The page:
The best example of a conversion health insurance plan and one for which I am personally familiar is the plan offered by the Alberta Retired Teachers Association. (ARTA).

ARTA and the Canadian Snowbird

The Alberta Teachers Association, not unlike many unionized employees in Alberta and elsewhere successfully negotiated as part of their employee benefit package, a supplementary or extended health insurance plan for all their members. The Alberta School Employee Benefit Plan (ASEBP) was quite attractive and included extended health benefits such as dental, vision care and prescription medication and other related health and wellness benefits, life insurance and travel insurance. My wife was employed by the Medicine Hat School Division for over 25 years and our family enjoyed the benefits of ASEBP.

Following her retirement, she automatically became a member of the Alberta Retired Teachers Association (ARTA) and was given the opportunity to enroll in a “conversion health insurance plan” through ARTA and underwritten by the Cumis Insurance Company and administered by Allianz Insurance. As is the case with many retirees, we hoped to travel extensively and ultimately spend the winter months in the United States. As a result, continuing to have affordable travel insurance was vitally important to us. Under the conversion plan, as long as we maintained at least one part of the prior coverage offered by ASEBP, we continued to be eligible for annual multi-trip emergency or “out-of-country” travel insurance. Moreover, the most attractive feature of the ARTA coverage is that is a “guaranteed issued” policy. In other words, you are eligible for the coverage WITHOUT any requirement to complete a detailed medical questionnaire.

Does the ARTA “out-of-country” travel insurance have a “pre-existing condition” or “stability” clause or provision?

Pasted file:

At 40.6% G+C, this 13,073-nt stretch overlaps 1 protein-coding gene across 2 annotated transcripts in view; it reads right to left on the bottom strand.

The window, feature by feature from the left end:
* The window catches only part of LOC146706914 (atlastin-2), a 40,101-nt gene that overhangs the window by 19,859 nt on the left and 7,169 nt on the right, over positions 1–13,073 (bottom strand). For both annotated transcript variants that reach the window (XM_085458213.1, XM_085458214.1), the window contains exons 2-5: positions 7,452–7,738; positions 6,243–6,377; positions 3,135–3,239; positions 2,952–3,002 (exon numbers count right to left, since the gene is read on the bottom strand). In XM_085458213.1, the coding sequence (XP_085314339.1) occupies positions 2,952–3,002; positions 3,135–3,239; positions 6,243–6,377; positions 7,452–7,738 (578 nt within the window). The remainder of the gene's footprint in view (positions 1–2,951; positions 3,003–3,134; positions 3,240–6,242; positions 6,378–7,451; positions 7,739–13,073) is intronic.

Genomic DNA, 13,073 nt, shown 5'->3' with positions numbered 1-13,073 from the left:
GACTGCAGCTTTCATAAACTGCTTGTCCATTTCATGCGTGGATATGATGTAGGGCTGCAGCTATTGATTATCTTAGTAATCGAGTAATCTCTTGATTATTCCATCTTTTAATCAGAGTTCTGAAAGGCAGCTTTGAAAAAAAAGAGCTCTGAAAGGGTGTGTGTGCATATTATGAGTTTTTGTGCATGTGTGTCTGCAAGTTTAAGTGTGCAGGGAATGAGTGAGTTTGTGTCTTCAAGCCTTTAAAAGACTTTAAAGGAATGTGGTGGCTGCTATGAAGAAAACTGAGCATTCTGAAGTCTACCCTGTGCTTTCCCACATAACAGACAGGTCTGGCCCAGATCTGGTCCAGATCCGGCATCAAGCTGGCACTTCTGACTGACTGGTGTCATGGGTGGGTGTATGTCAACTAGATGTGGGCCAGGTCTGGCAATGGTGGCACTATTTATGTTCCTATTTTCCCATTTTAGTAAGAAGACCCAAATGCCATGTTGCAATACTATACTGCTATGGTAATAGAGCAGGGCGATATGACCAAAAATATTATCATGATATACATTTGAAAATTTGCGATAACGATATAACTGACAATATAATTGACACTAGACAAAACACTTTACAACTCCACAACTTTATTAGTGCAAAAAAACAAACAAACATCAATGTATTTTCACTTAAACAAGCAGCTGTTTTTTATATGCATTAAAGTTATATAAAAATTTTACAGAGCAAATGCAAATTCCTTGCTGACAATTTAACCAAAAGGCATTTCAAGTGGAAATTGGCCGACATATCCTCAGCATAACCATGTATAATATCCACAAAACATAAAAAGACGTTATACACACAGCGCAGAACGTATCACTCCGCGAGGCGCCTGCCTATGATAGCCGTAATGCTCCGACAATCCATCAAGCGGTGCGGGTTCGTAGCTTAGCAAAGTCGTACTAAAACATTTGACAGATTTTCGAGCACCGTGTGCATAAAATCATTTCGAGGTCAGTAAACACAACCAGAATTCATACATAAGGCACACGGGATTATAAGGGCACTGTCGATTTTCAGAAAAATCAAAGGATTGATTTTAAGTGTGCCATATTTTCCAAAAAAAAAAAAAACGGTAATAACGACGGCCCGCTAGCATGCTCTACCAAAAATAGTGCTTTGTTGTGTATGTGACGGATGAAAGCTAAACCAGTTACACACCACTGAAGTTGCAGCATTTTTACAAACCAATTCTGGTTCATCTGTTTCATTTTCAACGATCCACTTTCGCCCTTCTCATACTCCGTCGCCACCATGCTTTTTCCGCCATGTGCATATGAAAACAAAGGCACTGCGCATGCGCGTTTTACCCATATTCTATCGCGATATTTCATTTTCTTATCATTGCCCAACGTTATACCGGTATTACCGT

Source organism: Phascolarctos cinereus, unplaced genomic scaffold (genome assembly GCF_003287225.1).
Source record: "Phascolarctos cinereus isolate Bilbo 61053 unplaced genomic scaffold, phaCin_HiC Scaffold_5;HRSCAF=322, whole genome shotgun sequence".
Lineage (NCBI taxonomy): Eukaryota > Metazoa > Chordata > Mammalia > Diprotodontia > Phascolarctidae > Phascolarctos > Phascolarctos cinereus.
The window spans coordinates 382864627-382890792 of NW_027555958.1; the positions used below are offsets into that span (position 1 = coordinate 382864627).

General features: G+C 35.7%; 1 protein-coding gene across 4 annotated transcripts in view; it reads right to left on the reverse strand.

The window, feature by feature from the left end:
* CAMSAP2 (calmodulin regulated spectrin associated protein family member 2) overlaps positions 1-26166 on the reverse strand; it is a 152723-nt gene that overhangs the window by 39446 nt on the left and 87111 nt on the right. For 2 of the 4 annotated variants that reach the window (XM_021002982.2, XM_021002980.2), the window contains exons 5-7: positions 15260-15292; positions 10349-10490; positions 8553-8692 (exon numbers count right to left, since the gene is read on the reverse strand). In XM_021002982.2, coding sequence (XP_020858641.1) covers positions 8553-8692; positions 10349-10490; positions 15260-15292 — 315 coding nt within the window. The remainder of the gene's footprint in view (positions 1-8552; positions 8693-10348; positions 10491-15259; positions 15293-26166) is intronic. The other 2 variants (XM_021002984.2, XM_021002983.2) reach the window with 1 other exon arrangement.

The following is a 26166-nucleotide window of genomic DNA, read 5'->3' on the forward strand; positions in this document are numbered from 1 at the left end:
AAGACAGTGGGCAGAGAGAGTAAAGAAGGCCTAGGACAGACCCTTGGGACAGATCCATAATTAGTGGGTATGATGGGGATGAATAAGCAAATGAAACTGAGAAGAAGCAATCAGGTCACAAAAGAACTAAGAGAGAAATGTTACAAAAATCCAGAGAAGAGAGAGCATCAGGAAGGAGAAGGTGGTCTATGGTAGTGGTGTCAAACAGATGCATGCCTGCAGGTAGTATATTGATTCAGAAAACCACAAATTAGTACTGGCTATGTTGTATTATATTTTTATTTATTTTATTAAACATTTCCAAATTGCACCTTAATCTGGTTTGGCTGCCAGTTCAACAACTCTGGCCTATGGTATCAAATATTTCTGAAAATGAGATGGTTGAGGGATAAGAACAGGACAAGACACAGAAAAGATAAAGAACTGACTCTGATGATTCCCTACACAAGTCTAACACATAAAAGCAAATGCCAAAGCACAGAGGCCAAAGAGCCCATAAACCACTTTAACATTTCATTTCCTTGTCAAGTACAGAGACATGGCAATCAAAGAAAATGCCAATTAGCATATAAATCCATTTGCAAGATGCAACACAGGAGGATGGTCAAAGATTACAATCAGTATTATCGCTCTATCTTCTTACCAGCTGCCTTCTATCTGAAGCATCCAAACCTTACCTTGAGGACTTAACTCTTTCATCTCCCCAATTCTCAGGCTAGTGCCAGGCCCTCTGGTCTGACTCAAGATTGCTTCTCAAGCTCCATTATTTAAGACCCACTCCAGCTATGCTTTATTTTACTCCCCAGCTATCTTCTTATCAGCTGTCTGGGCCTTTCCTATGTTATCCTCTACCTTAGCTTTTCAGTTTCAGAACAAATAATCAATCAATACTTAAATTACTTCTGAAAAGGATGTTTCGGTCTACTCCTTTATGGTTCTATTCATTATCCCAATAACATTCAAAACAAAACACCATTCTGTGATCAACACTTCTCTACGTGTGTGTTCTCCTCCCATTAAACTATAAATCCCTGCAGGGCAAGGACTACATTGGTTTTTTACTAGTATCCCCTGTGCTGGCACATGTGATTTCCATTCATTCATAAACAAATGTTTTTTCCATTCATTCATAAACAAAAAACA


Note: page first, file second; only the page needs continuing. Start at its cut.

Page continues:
In a word, the answer is “NO”!

To be completely honest, I must profess my ignorance. Although my wife and I have been retired for several years and have traveled extensively throughout the world and more recently have spent the better part of the winter months in Palm Springs, California, it is only most recently, while researching for this article at the behest of a friend, that I became aware of the uniqueness of the travel insurance offered ARTA as compared to other forms of travel insurance available in the Canadian marketplace.

Under the Emergency Travel Insurance Policy (#FC310040) offered by Cumis Insurance Company and administered by Allianz Insurance Company, the named insured is covered, subject to certain lifetime dollar limit ($5 million) to all medical and hospital care expenses arising from any “sudden or unforeseen” injury, accident, illness or medical condition while outside the Province of Alberta. The operative words are “sudden and unforeseen” which raises the specter of whether or not a complication arising from a pre-existing condition would be covered. To that point, I posed the question to the Individual Account Administrator/Benefit Plan Coordinator-ARTA Retiree Benefits Plan by email on 17/08/2018 to which I received the following reply on the same date.

  “Your ARTA travel plan does not contain a stability clause; however everything is determined based on SUDDEN AND UNFORESEEN events i.e. if a condition is not stable when you leave, an emergency medical expense related to that condition will LIKELY NOT be covered. When departing on a trip there should be no expectation of any complications with any existing medical conditions. Claims are assessed at the time of the incident to determine if it’s “sudden and unforeseen”. To do this the travel provider (Allianz) will assess your medical records to deem if the incident was “sudden and unforeseen”.